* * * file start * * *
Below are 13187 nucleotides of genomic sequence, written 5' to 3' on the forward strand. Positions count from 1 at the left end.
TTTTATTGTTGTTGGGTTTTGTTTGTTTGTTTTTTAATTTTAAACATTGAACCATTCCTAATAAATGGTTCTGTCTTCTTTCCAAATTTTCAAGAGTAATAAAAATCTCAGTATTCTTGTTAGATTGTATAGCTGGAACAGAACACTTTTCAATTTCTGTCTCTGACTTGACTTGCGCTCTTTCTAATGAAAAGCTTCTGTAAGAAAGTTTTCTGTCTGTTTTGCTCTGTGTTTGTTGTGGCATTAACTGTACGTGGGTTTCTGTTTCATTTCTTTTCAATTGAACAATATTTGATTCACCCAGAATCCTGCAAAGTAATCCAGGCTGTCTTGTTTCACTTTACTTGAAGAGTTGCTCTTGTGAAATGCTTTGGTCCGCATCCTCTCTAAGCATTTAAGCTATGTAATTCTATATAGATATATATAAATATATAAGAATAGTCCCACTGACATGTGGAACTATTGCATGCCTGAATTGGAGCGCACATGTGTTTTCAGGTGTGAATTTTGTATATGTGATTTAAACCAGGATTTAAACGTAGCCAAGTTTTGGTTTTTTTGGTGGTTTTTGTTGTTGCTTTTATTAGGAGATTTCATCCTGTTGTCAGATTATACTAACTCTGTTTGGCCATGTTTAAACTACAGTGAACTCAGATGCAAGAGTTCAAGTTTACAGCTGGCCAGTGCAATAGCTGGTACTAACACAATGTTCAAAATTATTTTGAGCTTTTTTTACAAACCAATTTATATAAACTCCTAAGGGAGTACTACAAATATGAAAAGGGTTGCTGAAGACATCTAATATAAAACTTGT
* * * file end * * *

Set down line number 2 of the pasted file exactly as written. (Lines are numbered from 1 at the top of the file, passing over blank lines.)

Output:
TTTTATTGTTGTTGGGTTTTGTTTGTTTGTTTTTTAATTTTAAACATTGAACCATTCCTAATAAATGGTTCTGTCTTCTTTCCAAATTTTCAAGAGTAATAAAAATCTCAGTATTCTTGTTAGATTGTATAGCTGGAACAGAACACTTTTCAATTTCTGTCTCTGACTTGACTTGCGCTCTTTCTAATGAAAAGCTTCTGTAAGAAAGTTTTCTGTCTGTTTTGCTCTGTGTTTGTTGTGGCATTAACTGTACGTGGGTTTCTGTTTCATTTCTTTTCAATTGAACAATATTTGATTCACCCAGAATCCTGCAAAGTAATCCAGGCTGTCTTGTTTCACTTTACTTGAAGAGTTGCTCTTGTGAAATGCTTTGGTCCGCATCCTCTCTAAGCATTTAAGCTATGTAATTCTATATAGATATATATAAATATATAAGAATAGTCCCACTGACATGTGGAACTATTGCATGCCTGAATTGGAGCGCACATGTGTTTTCAGGTGTGAATTTTGTATATGTGATTTAAACCAGGATTTAAACGTAGCCAAGTTTTGGTTTTTTTGGTGGTTTTTGTTGTTGCTTTTATTAGGAGATTTCATCCTGTTGTCAGATTATACTAACTCTGTTTGGCCATGTTTAAACTACAGTGAACTCAGATGCAAGAGTTCAAGTTTACAGCTGGCCAGTGCAATAGCTGGTACTAACACAATGTTCAAAATTATTTTGAGCTTTTTTTACAAACCAATTTATATAAACTCCTAAGGGAGTACTACAAATATGAAAAGGGTTGCTGAAGACATCTAATATAAAACTTGT